Unfortunately, asteroids do not appear to pose the largest threat of human extinction. Much more concerning is the possibility of artificial pandemics: diseases that we ourselves will design, using the tools of biotechnology. Biotechnology has recently seen breathtaking progress, and the tools of synthetic biology will soon become accessible to anyone in the world. We are fortunate that the fissile material required for nuclear weapons is difficult to manufacture, and relatively easy to track. Not so for artificial pathogens. While the tools of artificial pandemics remain relatively hard to access, we’ve already seen an embarrassing number of lab leaks and accidents. If we are going to avoid disaster in the future, we need to be far more careful.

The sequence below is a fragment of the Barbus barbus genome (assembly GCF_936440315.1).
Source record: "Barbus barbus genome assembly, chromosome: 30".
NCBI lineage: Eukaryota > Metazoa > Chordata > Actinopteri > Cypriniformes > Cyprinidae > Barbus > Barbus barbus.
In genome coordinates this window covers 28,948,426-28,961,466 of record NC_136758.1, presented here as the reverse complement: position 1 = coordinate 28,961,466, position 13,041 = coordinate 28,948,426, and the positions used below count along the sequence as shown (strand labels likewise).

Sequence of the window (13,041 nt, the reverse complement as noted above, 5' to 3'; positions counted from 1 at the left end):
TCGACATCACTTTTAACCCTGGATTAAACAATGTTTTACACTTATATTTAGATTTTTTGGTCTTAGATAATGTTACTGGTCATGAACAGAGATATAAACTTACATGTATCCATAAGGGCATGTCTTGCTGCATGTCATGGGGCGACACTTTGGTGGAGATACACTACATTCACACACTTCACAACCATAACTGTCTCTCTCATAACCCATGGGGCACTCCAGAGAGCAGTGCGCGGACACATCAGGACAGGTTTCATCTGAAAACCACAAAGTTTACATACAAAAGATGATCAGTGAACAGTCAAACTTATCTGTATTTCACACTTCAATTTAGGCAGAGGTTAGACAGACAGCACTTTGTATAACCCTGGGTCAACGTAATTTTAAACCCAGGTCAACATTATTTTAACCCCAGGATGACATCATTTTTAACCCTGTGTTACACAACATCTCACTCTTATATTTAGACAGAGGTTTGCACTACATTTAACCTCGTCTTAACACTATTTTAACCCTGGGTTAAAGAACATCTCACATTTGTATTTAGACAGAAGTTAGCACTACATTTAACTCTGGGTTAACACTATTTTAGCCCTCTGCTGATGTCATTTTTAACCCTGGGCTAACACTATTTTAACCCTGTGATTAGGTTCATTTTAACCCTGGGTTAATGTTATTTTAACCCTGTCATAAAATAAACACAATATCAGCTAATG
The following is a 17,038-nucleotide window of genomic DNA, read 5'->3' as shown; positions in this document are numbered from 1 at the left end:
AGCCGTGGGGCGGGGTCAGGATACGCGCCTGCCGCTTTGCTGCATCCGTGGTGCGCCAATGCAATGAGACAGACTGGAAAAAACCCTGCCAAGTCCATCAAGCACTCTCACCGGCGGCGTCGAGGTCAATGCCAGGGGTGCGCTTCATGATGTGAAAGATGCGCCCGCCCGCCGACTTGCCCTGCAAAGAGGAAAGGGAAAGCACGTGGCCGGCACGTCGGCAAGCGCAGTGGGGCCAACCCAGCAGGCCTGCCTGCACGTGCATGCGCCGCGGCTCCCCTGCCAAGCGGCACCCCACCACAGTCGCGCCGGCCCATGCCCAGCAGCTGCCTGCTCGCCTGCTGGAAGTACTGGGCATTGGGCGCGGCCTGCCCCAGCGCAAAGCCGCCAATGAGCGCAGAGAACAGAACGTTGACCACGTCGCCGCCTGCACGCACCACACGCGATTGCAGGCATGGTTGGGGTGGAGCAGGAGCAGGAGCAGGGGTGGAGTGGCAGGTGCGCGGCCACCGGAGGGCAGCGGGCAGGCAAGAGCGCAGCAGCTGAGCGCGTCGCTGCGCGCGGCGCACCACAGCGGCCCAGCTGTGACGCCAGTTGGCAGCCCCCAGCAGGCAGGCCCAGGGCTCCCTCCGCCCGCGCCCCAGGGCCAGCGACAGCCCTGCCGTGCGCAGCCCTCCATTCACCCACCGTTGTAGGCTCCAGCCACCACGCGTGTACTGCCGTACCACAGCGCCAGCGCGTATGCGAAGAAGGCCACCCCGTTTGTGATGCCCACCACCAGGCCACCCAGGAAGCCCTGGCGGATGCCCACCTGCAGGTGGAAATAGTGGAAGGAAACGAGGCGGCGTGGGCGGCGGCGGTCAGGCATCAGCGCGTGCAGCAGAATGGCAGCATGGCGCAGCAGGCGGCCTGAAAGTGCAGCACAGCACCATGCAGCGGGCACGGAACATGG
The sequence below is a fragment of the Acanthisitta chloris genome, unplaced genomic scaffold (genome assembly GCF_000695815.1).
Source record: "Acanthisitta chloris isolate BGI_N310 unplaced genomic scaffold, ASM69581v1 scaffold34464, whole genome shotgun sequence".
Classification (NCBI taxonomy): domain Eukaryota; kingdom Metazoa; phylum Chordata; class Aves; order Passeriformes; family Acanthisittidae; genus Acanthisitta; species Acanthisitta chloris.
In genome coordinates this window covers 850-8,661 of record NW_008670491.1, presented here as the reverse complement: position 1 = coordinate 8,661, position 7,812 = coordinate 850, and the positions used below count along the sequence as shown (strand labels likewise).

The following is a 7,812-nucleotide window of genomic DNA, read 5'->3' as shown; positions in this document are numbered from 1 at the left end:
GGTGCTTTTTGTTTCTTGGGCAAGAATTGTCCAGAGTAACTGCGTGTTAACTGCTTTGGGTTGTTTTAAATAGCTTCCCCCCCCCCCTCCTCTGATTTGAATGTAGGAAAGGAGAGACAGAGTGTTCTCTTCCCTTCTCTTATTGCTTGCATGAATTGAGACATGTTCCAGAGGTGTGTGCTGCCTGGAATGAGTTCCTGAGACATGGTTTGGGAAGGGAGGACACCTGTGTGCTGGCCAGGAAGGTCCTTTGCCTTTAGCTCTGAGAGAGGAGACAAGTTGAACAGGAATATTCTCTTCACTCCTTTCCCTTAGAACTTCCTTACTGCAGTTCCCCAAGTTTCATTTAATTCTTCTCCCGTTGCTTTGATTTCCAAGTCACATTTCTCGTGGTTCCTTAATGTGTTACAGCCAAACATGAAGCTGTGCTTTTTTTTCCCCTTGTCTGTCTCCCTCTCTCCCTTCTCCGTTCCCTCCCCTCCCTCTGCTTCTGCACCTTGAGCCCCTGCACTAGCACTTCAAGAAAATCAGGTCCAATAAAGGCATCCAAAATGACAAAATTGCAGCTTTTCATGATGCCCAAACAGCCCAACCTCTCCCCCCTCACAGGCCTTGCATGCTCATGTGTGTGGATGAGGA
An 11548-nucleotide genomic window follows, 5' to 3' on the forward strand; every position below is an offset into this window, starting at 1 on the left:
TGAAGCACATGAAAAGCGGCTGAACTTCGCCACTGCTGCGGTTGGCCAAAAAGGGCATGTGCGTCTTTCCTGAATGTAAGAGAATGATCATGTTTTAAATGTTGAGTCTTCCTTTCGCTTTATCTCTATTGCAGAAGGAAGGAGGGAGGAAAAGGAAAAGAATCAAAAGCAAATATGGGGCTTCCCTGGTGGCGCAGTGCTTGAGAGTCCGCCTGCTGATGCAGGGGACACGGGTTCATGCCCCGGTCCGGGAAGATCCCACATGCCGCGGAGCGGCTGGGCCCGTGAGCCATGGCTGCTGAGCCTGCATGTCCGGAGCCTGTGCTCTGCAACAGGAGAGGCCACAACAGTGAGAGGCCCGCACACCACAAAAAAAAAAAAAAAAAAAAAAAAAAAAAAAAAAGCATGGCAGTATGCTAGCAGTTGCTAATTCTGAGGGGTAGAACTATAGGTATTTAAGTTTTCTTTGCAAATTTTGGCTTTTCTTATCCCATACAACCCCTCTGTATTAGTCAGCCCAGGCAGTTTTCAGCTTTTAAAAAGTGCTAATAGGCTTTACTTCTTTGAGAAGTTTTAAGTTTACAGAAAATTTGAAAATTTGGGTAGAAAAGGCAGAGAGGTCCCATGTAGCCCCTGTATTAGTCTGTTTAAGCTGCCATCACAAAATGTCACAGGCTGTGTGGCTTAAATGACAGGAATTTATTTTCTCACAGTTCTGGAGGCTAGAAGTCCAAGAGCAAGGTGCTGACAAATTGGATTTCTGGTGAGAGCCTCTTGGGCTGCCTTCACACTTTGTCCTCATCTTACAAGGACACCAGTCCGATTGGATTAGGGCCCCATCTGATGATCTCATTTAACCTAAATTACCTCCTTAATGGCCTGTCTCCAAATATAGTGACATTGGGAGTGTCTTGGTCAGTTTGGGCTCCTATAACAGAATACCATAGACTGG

But human extinction isn’t the only way we throw away our entire potential — civilization might instead simply collapse irrecoverably. To know how likely permanent collapse is, we need to know about the fragility of civilization, and its chances of recovery after a collapse. This book finds that humanity is capable of remarkable resilience. Consider the atomic bombing of the Japanese city of Hiroshima in 1945. The immediate destruction was enormous: 90% of the city’s buildings were at least partially incinerated or reduced to rubble. But in spite of the devastation, power was restored to Hiroshima’s rail station and port within a day, and to all homes within two months. The Ujina railway line was running the day after the attack, streetcars within three days, and water pumps within four. Today Hiroshima is a thriving city once again.